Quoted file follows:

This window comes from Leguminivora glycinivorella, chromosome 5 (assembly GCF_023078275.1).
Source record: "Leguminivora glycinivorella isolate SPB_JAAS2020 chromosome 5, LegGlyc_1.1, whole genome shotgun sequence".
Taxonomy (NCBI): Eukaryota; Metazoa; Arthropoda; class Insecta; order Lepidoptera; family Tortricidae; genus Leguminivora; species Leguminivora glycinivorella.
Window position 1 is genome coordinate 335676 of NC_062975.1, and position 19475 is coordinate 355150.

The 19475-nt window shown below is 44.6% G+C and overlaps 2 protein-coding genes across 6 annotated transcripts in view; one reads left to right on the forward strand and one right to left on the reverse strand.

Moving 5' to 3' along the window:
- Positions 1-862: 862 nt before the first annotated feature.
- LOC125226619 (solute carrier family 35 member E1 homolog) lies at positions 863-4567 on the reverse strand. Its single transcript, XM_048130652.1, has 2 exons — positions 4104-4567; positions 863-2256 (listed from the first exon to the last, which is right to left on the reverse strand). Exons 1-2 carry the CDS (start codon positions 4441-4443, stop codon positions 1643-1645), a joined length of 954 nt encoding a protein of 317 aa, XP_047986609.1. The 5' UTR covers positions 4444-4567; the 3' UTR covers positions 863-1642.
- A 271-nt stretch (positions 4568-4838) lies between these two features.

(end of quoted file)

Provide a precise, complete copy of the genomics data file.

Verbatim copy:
This window comes from Leguminivora glycinivorella, chromosome 5 (assembly GCF_023078275.1).
Source record: "Leguminivora glycinivorella isolate SPB_JAAS2020 chromosome 5, LegGlyc_1.1, whole genome shotgun sequence".
Taxonomy (NCBI): Eukaryota; Metazoa; Arthropoda; class Insecta; order Lepidoptera; family Tortricidae; genus Leguminivora; species Leguminivora glycinivorella.
Window position 1 is genome coordinate 335676 of NC_062975.1, and position 19475 is coordinate 355150.

The 19475-nt window shown below is 44.6% G+C and overlaps 2 protein-coding genes across 6 annotated transcripts in view; one reads left to right on the forward strand and one right to left on the reverse strand.

Moving 5' to 3' along the window:
- Positions 1-862: 862 nt before the first annotated feature.
- LOC125226619 (solute carrier family 35 member E1 homolog) lies at positions 863-4567 on the reverse strand. Its single transcript, XM_048130652.1, has 2 exons — positions 4104-4567; positions 863-2256 (listed from the first exon to the last, which is right to left on the reverse strand). Exons 1-2 carry the CDS (start codon positions 4441-4443, stop codon positions 1643-1645), a joined length of 954 nt encoding a protein of 317 aa, XP_047986609.1. The 5' UTR covers positions 4444-4567; the 3' UTR covers positions 863-1642.
- A 271-nt stretch (positions 4568-4838) lies between these two features.